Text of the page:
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From A to Z: How Minnesota legislation fared

ST. PAUL -- The Minnesota Legislature adjourned Monday, but potential vetoes and a looming special session could change some of what they accomplished. The following list includes the latest information about key issues.

ST. PAUL -- The Minnesota Legislature adjourned Monday, but potential vetoes and a looming special session could change some of what they accomplished. The following list includes the latest information about key issues.

Avian flu: About $19 million was approved for low-interest loans, mental health aid for farmers with flocks affected and unemployment payments for workers laid off from farms affected by the flu. More money is possible in a public works bill and other actions that could come in a special session.

Blue alert: Legislation was approved to establish a program to alert Minnesotans when a police officer is killed or seriously injured. Much like Amber Alert is used to find lost children. The system would be used to find suspects.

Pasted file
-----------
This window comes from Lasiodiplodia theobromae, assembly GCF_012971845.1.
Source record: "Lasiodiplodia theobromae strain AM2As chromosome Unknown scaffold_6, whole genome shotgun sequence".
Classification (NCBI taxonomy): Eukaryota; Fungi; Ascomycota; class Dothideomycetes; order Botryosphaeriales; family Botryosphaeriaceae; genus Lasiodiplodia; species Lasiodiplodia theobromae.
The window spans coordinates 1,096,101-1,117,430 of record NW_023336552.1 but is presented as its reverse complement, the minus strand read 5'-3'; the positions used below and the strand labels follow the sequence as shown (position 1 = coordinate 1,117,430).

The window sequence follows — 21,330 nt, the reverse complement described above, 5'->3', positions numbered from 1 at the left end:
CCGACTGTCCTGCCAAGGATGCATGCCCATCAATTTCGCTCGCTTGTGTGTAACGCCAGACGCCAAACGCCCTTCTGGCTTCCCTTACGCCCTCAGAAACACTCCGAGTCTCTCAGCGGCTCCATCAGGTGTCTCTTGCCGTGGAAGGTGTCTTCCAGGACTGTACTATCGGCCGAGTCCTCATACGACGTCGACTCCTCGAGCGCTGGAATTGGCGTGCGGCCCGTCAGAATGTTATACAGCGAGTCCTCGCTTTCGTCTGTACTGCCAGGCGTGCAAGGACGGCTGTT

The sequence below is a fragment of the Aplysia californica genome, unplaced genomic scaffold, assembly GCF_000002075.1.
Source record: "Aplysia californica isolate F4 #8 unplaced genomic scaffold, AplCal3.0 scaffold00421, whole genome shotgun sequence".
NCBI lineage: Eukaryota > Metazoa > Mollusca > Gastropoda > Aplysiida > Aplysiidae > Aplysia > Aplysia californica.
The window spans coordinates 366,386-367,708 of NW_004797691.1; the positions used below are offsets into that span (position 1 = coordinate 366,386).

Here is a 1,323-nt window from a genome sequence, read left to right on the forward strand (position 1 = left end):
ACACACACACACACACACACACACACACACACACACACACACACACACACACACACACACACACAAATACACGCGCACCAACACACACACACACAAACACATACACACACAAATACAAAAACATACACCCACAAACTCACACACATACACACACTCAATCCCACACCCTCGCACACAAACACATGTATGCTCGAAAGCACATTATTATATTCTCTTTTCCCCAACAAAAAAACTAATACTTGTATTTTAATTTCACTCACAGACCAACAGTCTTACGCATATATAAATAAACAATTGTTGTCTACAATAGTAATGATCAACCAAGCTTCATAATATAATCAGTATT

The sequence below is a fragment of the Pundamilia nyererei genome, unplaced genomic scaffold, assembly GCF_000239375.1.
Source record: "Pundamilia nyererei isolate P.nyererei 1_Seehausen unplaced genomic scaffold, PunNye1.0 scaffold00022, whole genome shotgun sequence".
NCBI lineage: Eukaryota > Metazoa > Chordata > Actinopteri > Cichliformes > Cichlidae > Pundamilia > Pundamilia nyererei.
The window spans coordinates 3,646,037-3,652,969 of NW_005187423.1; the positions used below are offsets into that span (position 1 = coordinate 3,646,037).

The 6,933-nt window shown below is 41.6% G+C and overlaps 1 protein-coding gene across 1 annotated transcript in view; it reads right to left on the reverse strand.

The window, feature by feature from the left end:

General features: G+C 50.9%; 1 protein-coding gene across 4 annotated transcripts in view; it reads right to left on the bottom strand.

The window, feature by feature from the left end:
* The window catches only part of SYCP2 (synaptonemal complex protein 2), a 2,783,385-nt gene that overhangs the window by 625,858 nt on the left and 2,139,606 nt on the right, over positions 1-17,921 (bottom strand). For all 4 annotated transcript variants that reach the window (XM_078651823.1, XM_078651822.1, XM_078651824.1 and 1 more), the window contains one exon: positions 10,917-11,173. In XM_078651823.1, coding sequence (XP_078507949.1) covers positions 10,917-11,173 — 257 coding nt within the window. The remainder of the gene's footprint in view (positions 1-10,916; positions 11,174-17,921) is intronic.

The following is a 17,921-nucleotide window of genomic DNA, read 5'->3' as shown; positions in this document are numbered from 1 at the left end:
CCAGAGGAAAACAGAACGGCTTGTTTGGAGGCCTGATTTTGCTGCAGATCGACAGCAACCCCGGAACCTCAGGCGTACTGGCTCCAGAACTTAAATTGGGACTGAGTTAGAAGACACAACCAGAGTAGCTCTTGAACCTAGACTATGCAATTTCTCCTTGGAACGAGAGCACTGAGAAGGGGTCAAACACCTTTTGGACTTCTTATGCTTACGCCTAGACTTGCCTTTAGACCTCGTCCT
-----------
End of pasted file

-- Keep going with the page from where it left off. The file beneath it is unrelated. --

Body cameras: No final action was taken on proposals to regulate how long law enforcement departments may keep video from body cameras some officers wear.

Bonding: The House and Senate drew up public works financing bills in the $100 million range near the end of the regular session, but with no final agreement the issue most likely will be decided in a special session.